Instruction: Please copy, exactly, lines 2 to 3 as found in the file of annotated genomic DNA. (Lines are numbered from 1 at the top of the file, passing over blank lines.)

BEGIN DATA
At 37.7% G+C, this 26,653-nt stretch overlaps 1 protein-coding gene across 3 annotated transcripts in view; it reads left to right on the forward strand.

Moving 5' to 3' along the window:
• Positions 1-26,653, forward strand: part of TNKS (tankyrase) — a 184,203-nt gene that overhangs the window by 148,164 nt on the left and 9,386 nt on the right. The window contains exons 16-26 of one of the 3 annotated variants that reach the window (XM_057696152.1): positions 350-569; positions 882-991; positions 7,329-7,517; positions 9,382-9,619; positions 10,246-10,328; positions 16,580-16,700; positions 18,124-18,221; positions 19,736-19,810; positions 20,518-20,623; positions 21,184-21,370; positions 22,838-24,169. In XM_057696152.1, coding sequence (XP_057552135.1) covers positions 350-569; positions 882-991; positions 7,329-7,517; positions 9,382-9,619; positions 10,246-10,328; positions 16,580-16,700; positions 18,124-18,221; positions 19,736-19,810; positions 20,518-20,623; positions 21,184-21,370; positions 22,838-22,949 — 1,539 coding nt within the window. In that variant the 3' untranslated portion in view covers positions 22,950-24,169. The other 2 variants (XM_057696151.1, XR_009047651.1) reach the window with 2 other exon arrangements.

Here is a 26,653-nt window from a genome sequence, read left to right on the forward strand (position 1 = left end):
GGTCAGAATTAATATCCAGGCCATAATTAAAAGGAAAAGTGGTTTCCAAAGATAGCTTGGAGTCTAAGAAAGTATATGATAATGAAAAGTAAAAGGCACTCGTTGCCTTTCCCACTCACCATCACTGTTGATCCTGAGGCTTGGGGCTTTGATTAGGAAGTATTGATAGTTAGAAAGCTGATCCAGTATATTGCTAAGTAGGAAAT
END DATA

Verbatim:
Moving 5' to 3' along the window:
• Positions 1-26,653, forward strand: part of TNKS (tankyrase) — a 184,203-nt gene that overhangs the window by 148,164 nt on the left and 9,386 nt on the right. The window contains exons 16-26 of one of the 3 annotated variants that reach the window (XM_057696152.1): positions 350-569; positions 882-991; positions 7,329-7,517; positions 9,382-9,619; positions 10,246-10,328; positions 16,580-16,700; positions 18,124-18,221; positions 19,736-19,810; positions 20,518-20,623; positions 21,184-21,370; positions 22,838-24,169. In XM_057696152.1, coding sequence (XP_057552135.1) covers positions 350-569; positions 882-991; positions 7,329-7,517; positions 9,382-9,619; positions 10,246-10,328; positions 16,580-16,700; positions 18,124-18,221; positions 19,736-19,810; positions 20,518-20,623; positions 21,184-21,370; positions 22,838-22,949 — 1,539 coding nt within the window. In that variant the 3' untranslated portion in view covers positions 22,950-24,169. The other 2 variants (XM_057696151.1, XR_009047651.1) reach the window with 2 other exon arrangements.